While my role as a wildlife officer may seem to focus primarily on law enforcement or the biological aspects, education takes up a large portion of my time and is vitally important. Many days are spent teaching hunter education, teaching 4-H, chatting with local school students, teaching people about fishing, participating in outdoor skills days by mentoring those who wish to get involved in the outdoors, mentoring novice hunters, educating the public on bear-lion conflict, teaching hunters and fishermen the laws and regulations and teach owners how to live with deer and elk in the neighborhoods. Many days are also spent teaching essential skills of other officers, such as handling and shooting firearms, defensive tactics and arrest control, boat driving, ATV riding and riding. horseback riding, to name a few.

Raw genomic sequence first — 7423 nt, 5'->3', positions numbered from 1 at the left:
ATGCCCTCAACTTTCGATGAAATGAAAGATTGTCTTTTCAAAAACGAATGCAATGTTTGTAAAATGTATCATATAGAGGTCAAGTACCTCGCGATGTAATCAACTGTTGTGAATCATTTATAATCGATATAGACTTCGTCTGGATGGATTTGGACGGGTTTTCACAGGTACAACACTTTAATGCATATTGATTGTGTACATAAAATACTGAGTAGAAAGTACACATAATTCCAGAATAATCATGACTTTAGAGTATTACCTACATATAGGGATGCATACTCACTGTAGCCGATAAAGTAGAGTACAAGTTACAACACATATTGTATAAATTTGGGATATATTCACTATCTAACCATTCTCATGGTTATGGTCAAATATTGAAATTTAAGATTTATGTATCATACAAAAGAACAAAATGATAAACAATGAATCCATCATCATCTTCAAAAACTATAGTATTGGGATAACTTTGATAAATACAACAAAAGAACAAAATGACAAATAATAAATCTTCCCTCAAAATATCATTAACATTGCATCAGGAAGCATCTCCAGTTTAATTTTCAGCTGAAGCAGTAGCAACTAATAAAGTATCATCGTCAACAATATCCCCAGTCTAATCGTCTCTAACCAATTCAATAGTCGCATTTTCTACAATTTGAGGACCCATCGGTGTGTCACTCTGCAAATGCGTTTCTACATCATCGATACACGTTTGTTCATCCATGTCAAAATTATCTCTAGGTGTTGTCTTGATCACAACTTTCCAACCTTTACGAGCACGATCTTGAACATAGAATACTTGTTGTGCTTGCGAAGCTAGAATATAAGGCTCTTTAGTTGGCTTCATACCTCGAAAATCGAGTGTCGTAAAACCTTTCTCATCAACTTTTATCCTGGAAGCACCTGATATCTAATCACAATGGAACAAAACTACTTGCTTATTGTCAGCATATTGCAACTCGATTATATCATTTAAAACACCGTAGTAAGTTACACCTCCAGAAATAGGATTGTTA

I can’t tell you how often someone comes up to me at the gas station, lake or trailhead to ask a simple question and turn that question into a 30 minute or hour long conversation about everything regarding wildlife. The public loves wildlife and so do I.
These topics are easy to discuss and generate a lot of interest from the public. There are many members of the public who know a great deal about the wildlife around them and others who know very little. Mountain communities expect the people who live there, whether native or transplanted, to know the basics of living with wildlife. We help teach people what to do with the wildlife around them. I have taught life with wildlife courses to realtors so they can help educate buyers about the reality of life in the wild. We are talking with homeowners associations and schools about bear and lion issues and why it is harmful to feed deer, elk and moose. I hope that by teaching the public, they can then become teachers as well, ultimately reducing our negative impact on wildlife when we live in their habitats.